And the functional equations, again at least with the numbery zetas, seem to derive from the fact that zeta functions belie deeper harmonic-analytic natures. I don't have a good idea of where critical line phenomena $-$ the Riemann hypothesis and analogues, Voronin universality, spectral properties channeling GUEs and quasicrystals $-$ or $s=1$ behavior $-$ Birch-Swinnerton-Dyer and nonvanishing of $L(1,\chi)$ $-$ come from: at this stage these sorts of features are largely conjectural and so maybe not good to understand as definitional aspects of zeta functions.

Special values of Riemann zeta (i.e. at even naturals) though do seem to come from somewhere identifiable: namely the Minakshisundaram-Pleijel zeta function. The MP zeta associated to the Laplacian of a circle is $\zeta(2s)$, so the facts (a) that the values $\zeta(2n)$ involve $\pi$ and (b) closed-forms only are known at even naturals instead of odd ones are both less mysterious in light of the fact we're looking at a circle and traces of operators (which have nice formulas for natural number powers, but no such expectation otherwise). This broaches the topic of operator trace zetas.

Zetas defined as traces of operator powers still somewhat fit the picture we've painted so far: they are "generating functions" that encode important data about some object. And their analytic continuations are meaningful $-$ they allow regularized operator determinants $-$ but their lack of factorization and the flexibility in how an operator spectrum can look suggests that these are broader than our scope of interest and do not comport with the "moral design" of the other great examples of modern zeta functions exhibited thus far.

Many other things called zeta functions also do not fit this mold. Herwitz zeta, Shintani cone zetas and multiple zetas come to mind as well. Though this is only my personal impression, it seems these are outgrowths that jut from the core paradigm and thus share many of the same facets of the programs exploring the main territory yet are growing in different directions. I do not feel in any way qualified to comment on if the (conjectural) Selberg class as a whole deserves to be wholly under the umbrella of zeta functions or if it breaks free into a broader special functions crest.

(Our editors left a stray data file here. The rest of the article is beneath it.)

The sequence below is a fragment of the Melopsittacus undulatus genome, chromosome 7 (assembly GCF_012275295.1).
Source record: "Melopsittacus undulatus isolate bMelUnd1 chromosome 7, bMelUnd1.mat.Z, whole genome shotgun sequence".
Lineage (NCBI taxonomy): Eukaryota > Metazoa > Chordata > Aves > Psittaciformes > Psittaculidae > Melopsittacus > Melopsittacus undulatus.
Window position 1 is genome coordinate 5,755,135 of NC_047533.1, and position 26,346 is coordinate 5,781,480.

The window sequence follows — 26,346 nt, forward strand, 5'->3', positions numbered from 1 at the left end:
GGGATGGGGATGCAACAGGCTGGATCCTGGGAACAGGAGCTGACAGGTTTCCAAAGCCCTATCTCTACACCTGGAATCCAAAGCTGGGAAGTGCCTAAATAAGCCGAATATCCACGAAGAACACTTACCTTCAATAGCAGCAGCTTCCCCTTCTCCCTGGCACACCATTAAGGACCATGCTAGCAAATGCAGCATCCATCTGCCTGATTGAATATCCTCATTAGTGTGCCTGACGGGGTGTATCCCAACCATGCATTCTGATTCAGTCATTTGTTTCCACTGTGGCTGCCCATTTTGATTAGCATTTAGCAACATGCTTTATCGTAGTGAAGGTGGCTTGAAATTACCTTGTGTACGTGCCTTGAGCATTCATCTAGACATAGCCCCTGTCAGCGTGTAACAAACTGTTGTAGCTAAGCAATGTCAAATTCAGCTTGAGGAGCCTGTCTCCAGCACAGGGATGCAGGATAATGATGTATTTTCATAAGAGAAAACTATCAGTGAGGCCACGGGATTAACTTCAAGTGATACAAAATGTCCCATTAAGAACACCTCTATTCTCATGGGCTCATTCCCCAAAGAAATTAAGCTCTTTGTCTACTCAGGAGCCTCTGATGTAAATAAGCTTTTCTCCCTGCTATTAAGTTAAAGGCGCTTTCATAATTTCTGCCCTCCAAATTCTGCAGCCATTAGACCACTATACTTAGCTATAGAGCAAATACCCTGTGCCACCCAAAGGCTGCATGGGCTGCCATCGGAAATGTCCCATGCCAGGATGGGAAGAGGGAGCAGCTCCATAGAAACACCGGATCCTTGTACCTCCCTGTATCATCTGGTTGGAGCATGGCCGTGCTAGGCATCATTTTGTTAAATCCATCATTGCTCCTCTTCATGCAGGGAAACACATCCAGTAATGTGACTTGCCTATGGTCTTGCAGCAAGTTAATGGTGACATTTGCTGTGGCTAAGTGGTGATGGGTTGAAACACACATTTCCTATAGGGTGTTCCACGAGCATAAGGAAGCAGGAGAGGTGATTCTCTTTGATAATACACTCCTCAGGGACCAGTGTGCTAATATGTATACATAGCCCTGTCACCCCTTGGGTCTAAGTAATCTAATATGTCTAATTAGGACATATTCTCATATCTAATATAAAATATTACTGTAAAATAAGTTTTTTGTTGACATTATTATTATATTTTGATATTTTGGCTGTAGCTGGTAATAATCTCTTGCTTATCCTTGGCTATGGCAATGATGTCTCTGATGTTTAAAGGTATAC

Like most interesting concepts to humans, the concept of zeta function might ultimately be a bit of a radial category, like the concept of "number": something that has been developed historically over time with many different features patched together that have become laden with a complex web of configurations of necessary/sufficient conditions to actually be in that category. Qiaochu put it succinctly in his "inductive definition." This is a decidedly unsatisfying view but an importantly realistic perspective to keep in mind at any rate.

Without being too specific and choosing what's necessary or sufficient and when, we can still list out the conditions we feel comprise the ultimate "moral design" of zeta functions. These are:

  • formed from important pieces of an associated object
  • factorizations tell how pieces relate to 'atomic' pieces
  • amenable to being enriched or twisted with extra data
  • functional equations derive from inherent harmonic nature
  • analytic behavior speaks to quantitative behavior of object (??)

While we may view pure mathematics as brute fact not subject to the arbitrariness of nature in our particular universe, it may still yet be a useful aesthetic to understand math as another part of nature ultimately. In this way we can expect some messy classifications like the periodic table in chemistry or the taxonomy of life in biology that don't fit into neat singular packages and are inevitably organized partly by human subjectivity in our effort to tame what's out there.


Your Answer

By clicking “Post Your Answer”, you agree to our terms of service, privacy policy and cookie policy

Not the answer you're looking for? Browse other questions tagged or ask your own question.